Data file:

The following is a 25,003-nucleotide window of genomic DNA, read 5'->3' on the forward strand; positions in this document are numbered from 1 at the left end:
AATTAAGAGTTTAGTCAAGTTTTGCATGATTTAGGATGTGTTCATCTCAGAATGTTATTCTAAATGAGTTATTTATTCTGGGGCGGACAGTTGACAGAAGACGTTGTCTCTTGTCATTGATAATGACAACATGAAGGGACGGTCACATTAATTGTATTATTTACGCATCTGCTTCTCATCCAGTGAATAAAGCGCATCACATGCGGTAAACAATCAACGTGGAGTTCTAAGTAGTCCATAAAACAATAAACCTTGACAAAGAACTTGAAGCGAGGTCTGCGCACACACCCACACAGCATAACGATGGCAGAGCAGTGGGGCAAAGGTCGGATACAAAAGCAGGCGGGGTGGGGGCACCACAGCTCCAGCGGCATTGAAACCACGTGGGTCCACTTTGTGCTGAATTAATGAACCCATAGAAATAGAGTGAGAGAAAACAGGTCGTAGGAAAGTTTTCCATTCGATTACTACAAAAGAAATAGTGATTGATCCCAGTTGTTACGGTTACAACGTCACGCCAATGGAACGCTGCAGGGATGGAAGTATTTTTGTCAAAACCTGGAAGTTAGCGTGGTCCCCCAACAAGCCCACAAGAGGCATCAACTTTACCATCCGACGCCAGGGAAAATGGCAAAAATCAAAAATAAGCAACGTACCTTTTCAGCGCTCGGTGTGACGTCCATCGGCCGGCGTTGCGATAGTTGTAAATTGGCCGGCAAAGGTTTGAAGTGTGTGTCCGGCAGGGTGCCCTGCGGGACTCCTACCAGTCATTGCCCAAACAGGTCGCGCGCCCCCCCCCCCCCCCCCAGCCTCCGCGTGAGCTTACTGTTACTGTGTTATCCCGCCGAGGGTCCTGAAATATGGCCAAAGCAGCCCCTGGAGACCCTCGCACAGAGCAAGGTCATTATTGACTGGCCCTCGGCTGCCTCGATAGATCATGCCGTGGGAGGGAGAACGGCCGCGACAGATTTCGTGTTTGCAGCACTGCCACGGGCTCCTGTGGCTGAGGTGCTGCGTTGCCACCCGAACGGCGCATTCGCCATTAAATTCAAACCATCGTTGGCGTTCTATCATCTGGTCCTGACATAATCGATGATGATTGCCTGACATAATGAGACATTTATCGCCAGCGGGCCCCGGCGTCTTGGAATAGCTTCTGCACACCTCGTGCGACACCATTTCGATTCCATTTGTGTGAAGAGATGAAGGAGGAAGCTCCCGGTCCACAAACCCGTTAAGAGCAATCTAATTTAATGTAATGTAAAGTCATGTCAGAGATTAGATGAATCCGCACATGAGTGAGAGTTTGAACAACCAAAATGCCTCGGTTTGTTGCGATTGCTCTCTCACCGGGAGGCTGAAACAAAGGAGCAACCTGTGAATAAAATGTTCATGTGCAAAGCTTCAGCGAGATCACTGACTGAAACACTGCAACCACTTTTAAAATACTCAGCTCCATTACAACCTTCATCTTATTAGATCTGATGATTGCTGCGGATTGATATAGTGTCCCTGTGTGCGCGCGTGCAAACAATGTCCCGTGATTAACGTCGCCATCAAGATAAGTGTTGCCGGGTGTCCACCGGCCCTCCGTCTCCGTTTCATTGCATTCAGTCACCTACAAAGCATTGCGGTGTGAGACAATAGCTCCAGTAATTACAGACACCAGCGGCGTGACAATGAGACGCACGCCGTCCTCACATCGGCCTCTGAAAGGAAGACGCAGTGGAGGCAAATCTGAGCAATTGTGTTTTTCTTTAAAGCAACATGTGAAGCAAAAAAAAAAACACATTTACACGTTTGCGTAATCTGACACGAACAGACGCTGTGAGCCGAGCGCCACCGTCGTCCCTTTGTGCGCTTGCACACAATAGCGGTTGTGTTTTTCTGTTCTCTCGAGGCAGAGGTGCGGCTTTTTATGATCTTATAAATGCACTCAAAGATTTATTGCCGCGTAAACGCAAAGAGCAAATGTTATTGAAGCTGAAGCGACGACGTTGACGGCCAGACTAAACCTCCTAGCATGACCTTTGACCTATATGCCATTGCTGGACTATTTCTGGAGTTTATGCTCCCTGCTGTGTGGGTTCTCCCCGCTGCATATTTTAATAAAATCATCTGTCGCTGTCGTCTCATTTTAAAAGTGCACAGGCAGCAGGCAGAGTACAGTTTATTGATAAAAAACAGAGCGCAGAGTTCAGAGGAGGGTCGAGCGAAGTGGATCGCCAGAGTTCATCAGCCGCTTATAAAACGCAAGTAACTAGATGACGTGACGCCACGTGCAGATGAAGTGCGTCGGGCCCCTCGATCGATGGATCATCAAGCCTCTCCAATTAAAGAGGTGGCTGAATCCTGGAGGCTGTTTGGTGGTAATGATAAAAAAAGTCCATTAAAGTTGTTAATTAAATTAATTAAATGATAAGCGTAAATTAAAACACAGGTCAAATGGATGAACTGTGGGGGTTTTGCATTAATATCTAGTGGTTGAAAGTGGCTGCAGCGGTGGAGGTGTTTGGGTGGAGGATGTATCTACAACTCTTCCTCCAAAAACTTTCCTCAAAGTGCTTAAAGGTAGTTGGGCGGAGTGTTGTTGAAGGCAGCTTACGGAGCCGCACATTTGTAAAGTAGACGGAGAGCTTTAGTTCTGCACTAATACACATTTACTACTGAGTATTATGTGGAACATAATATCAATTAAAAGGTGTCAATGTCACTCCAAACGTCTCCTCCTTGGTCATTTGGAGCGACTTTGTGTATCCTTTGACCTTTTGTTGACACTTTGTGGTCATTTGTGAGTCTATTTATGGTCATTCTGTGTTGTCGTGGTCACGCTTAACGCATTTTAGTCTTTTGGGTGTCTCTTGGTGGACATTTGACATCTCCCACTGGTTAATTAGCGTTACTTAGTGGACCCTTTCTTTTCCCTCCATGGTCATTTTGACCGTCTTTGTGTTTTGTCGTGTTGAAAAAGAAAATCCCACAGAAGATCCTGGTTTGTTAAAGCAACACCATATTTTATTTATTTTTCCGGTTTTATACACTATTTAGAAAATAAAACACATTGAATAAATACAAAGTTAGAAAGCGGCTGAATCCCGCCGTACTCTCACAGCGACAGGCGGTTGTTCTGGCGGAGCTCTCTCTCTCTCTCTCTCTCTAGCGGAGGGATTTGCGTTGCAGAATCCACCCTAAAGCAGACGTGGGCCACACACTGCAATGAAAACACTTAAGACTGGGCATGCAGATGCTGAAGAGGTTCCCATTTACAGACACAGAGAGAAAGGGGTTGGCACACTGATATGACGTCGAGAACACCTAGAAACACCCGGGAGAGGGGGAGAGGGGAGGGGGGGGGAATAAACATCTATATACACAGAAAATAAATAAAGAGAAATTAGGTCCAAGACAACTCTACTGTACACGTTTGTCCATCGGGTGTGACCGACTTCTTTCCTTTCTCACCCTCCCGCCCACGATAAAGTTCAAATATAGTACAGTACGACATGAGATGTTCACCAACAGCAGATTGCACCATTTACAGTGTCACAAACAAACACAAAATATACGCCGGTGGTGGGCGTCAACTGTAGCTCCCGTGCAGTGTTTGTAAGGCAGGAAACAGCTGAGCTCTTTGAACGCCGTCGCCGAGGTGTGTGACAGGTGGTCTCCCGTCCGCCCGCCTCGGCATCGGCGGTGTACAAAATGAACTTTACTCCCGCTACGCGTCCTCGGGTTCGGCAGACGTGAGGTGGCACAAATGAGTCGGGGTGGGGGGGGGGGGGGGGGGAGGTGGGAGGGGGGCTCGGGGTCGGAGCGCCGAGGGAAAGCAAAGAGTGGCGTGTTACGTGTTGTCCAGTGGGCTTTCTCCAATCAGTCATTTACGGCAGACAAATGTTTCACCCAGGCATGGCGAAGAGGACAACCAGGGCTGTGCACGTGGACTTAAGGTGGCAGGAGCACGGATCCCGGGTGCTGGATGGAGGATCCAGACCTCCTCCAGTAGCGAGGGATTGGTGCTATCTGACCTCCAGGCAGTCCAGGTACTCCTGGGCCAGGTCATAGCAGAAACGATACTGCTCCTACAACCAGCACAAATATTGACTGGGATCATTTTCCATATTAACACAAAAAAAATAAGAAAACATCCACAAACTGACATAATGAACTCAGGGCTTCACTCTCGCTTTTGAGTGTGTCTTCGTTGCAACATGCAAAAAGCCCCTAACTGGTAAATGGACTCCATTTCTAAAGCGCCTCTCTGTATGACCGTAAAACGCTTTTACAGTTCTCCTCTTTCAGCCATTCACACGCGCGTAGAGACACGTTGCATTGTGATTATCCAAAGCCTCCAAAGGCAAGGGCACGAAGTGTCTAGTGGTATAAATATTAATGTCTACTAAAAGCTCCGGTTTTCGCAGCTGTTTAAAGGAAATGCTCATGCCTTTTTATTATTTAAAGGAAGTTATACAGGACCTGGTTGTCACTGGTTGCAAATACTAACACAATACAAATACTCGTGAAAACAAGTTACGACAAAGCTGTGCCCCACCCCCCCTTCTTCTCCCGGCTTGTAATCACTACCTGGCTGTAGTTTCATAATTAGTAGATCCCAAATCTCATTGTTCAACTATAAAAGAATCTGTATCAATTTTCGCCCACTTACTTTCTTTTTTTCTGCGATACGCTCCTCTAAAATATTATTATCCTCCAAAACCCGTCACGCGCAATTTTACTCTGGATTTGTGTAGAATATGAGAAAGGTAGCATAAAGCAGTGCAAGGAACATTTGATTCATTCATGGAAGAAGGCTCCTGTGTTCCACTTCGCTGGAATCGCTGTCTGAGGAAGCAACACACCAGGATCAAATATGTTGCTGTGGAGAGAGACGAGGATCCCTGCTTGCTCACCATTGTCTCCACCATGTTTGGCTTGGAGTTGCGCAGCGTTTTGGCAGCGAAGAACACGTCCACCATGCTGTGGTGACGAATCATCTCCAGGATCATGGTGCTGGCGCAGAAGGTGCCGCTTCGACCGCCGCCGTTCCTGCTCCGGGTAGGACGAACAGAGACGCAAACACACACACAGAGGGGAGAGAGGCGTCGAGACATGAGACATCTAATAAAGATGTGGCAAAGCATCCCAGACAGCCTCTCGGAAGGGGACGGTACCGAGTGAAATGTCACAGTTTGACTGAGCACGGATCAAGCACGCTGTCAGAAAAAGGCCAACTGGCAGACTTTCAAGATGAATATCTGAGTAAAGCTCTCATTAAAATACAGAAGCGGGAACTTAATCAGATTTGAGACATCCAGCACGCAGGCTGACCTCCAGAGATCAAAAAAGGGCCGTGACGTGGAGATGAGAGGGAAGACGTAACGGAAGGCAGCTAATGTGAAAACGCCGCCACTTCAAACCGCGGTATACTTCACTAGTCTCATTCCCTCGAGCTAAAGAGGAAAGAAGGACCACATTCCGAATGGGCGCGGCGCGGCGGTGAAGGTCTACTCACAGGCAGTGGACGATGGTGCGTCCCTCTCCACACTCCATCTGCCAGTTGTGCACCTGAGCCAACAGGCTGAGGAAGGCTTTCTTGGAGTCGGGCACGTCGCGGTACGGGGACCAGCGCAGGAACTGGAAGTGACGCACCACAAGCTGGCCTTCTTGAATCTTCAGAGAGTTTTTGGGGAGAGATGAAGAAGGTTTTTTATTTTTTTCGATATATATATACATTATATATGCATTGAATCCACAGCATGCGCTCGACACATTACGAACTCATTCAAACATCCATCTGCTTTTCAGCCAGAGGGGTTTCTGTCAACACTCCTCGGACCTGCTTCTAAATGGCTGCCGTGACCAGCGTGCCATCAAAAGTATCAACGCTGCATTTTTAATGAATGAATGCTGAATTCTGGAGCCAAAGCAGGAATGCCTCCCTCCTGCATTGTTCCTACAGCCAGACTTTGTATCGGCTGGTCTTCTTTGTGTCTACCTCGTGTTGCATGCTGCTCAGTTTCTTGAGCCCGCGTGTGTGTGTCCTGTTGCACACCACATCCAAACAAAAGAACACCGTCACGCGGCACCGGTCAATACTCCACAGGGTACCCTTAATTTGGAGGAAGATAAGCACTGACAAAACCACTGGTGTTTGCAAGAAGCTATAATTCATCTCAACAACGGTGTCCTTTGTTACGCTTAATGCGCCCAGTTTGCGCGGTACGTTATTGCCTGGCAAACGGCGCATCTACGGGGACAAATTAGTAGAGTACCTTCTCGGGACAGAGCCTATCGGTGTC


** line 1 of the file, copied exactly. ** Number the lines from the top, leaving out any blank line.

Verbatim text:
The following is a 25,003-nucleotide window of genomic DNA, read 5'->3' on the forward strand; positions in this document are numbered from 1 at the left end: